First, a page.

“So yes, add a photo to your profile, but also protect your identity and your data. I promise you, these platforms aren’t doing it for you.”
Firewalking expert Karen Sterling quite rightly highlighted that the above profile could be the result of a fake profile that lets its owner view other profiles so that their real name doesn’t appear in the ‘People Who Viewed Your Profile’ notifications. While that is possible, there are options to turn your Profile Viewing Mode to ‘Anonymous’ so the receiver of the view can’t see who you are. To do this:
It’s worth noting that, in my experience, a ‘good’ fake profile (can one say a fake profile is good?) usually has a photo of an attractive person to go with it rather than leaving the profile photo space blank like the example above. Often this ‘fake’ profile photo is pinched from a stock photography library.
But as Karen pointed out, some LinkedIn users might not be aware of the ‘Anonymous LinkedIn Member’ setting above and opt to set up a fake profile or may just be too lazy to complete the profile set-up.
A good tip highlighted by LinkedIn Coach Sid Clark is to use Google Reverse Image Search to check if a profile photo on a profile that you suspect of being fake is, in fact, a commonly used stock image.
To use Google Reverse Image Search:
As Sid also spotted, ‘Adam S.’ above, also kept his job title vague, electing to use ‘Self-Employed’. Sid explained in his comment, if that label appears in Adam’s ‘Experience’ section it will either have a grey ghost company logo, leading, when clicked on, to a useless set of search results, or to a company named ‘Self-employed’ that he doesn’t actually work for.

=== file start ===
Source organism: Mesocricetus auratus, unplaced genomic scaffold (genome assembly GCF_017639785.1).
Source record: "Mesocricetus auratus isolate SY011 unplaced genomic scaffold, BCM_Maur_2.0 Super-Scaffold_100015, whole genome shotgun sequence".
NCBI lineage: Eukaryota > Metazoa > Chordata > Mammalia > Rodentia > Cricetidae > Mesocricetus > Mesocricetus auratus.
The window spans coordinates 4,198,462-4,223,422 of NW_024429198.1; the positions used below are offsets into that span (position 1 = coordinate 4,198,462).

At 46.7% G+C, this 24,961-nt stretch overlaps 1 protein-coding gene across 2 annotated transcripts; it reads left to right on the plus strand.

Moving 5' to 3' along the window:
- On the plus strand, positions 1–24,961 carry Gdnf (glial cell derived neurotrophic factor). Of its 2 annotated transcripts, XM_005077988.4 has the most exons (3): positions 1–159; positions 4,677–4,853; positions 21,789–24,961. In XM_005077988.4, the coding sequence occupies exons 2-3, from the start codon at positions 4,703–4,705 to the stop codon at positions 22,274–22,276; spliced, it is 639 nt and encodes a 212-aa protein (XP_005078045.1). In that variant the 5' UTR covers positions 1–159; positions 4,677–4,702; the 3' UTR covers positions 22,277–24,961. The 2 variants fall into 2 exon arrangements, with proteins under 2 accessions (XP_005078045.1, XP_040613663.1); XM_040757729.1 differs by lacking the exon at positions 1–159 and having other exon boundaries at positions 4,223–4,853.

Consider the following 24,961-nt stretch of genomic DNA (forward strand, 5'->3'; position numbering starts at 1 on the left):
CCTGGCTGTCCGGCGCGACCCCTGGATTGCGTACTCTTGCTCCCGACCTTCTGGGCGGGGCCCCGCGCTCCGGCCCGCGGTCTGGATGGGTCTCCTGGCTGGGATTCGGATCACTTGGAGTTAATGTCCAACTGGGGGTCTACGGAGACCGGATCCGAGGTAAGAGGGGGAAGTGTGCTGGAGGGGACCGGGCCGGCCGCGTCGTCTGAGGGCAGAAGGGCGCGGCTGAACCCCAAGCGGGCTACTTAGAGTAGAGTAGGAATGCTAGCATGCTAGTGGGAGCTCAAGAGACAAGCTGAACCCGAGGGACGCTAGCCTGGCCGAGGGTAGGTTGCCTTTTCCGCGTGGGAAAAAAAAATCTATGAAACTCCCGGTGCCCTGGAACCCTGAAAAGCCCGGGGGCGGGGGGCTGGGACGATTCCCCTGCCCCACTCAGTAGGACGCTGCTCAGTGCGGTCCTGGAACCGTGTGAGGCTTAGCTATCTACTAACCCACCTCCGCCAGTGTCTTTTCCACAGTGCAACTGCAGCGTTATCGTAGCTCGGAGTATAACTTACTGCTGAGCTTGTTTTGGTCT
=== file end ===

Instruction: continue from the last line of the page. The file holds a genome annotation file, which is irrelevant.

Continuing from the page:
So, it’s important to populate ALL the fields on your LinkedIn profile with correct information, not just your profile photo.
Before my training sessions, I perform a short survey of the people attending my course using my own unique scoring system. On a recent occasion, the average score of the profile amongst 15 sales people was 3.07/10. Staggering.
The customer journey to YOUR door, before they even engage with you, increasingly includes a view of your LinkedIn profile and business LinkedIn page. ‘People Developer’ Jeff Naylor also reckoned most people have decided who they will engage with before making any contact and part of that judgement will be made based on your LinkedIn profile.
How many opportunities are you losing that you didn’t even know existed?
It’s easy to criticise a profile like the one above, but have you taken a look at yours recently?
What if, tomorrow, your best ever prospect client checks you out? Are you a mysterious ‘grey ghost’ on LinkedIn? Ghosts are known for being scary, but on LinkedIn, they’re just plain frustrating.
Simon Barton, a Customer Account Manager at Parking Space Rentals, asked:
“Why do people hide? Isn’t it about knowing, liking and trusting?”
The answer is YES! LinkedIn is a SOCIAL NETWORKING platform. People want to be able to put a face to a name and know who they are Connecting and building relationships with.
Be proud of your LinkedIn profile and win new business!